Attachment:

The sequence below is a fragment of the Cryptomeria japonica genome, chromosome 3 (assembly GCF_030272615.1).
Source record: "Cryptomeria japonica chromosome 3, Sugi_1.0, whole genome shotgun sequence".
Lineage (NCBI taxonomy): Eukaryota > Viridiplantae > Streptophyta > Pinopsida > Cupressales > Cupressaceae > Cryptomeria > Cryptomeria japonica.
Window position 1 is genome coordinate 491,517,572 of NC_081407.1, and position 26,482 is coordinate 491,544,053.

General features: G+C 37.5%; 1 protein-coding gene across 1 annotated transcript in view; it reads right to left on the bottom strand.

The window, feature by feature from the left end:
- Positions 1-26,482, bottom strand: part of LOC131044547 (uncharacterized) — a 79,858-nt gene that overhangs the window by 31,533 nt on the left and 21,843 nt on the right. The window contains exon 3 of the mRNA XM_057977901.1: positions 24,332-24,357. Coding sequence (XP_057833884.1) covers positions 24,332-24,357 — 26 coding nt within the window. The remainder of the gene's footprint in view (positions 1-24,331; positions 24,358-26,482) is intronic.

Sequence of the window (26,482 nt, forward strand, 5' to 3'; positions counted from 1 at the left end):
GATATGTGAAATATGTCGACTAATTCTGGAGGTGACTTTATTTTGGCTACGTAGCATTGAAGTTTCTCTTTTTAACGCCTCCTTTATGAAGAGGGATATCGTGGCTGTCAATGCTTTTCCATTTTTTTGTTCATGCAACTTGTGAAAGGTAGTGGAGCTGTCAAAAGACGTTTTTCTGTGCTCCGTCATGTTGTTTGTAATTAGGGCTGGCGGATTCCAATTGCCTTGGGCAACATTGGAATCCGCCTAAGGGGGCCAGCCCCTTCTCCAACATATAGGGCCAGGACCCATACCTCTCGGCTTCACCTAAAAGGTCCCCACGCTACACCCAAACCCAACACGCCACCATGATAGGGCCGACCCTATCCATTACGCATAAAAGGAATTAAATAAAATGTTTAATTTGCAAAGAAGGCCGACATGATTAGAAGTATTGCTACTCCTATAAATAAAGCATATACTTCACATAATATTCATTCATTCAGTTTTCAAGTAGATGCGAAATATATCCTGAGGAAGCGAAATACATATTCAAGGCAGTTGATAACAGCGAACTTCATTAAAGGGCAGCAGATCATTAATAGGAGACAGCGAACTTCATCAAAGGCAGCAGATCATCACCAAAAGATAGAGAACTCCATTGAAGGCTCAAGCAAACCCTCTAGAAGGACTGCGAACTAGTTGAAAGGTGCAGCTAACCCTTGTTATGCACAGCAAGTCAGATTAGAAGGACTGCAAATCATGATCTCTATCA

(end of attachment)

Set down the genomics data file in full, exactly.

The sequence below is a fragment of the Cryptomeria japonica genome, chromosome 3 (assembly GCF_030272615.1).
Source record: "Cryptomeria japonica chromosome 3, Sugi_1.0, whole genome shotgun sequence".
Lineage (NCBI taxonomy): Eukaryota > Viridiplantae > Streptophyta > Pinopsida > Cupressales > Cupressaceae > Cryptomeria > Cryptomeria japonica.
Window position 1 is genome coordinate 491,517,572 of NC_081407.1, and position 26,482 is coordinate 491,544,053.

General features: G+C 37.5%; 1 protein-coding gene across 1 annotated transcript in view; it reads right to left on the bottom strand.

The window, feature by feature from the left end:
- Positions 1-26,482, bottom strand: part of LOC131044547 (uncharacterized) — a 79,858-nt gene that overhangs the window by 31,533 nt on the left and 21,843 nt on the right. The window contains exon 3 of the mRNA XM_057977901.1: positions 24,332-24,357. Coding sequence (XP_057833884.1) covers positions 24,332-24,357 — 26 coding nt within the window. The remainder of the gene's footprint in view (positions 1-24,331; positions 24,358-26,482) is intronic.

Sequence of the window (26,482 nt, forward strand, 5' to 3'; positions counted from 1 at the left end):
GATATGTGAAATATGTCGACTAATTCTGGAGGTGACTTTATTTTGGCTACGTAGCATTGAAGTTTCTCTTTTTAACGCCTCCTTTATGAAGAGGGATATCGTGGCTGTCAATGCTTTTCCATTTTTTTGTTCATGCAACTTGTGAAAGGTAGTGGAGCTGTCAAAAGACGTTTTTCTGTGCTCCGTCATGTTGTTTGTAATTAGGGCTGGCGGATTCCAATTGCCTTGGGCAACATTGGAATCCGCCTAAGGGGGCCAGCCCCTTCTCCAACATATAGGGCCAGGACCCATACCTCTCGGCTTCACCTAAAAGGTCCCCACGCTACACCCAAACCCAACACGCCACCATGATAGGGCCGACCCTATCCATTACGCATAAAAGGAATTAAATAAAATGTTTAATTTGCAAAGAAGGCCGACATGATTAGAAGTATTGCTACTCCTATAAATAAAGCATATACTTCACATAATATTCATTCATTCAGTTTTCAAGTAGATGCGAAATATATCCTGAGGAAGCGAAATACATATTCAAGGCAGTTGATAACAGCGAACTTCATTAAAGGGCAGCAGATCATTAATAGGAGACAGCGAACTTCATCAAAGGCAGCAGATCATCACCAAAAGATAGAGAACTCCATTGAAGGCTCAAGCAAACCCTCTAGAAGGACTGCGAACTAGTTGAAAGGTGCAGCTAACCCTTGTTATGCACAGCAAGTCAGATTAGAAGGACTGCAAATCATGATCTCTATCA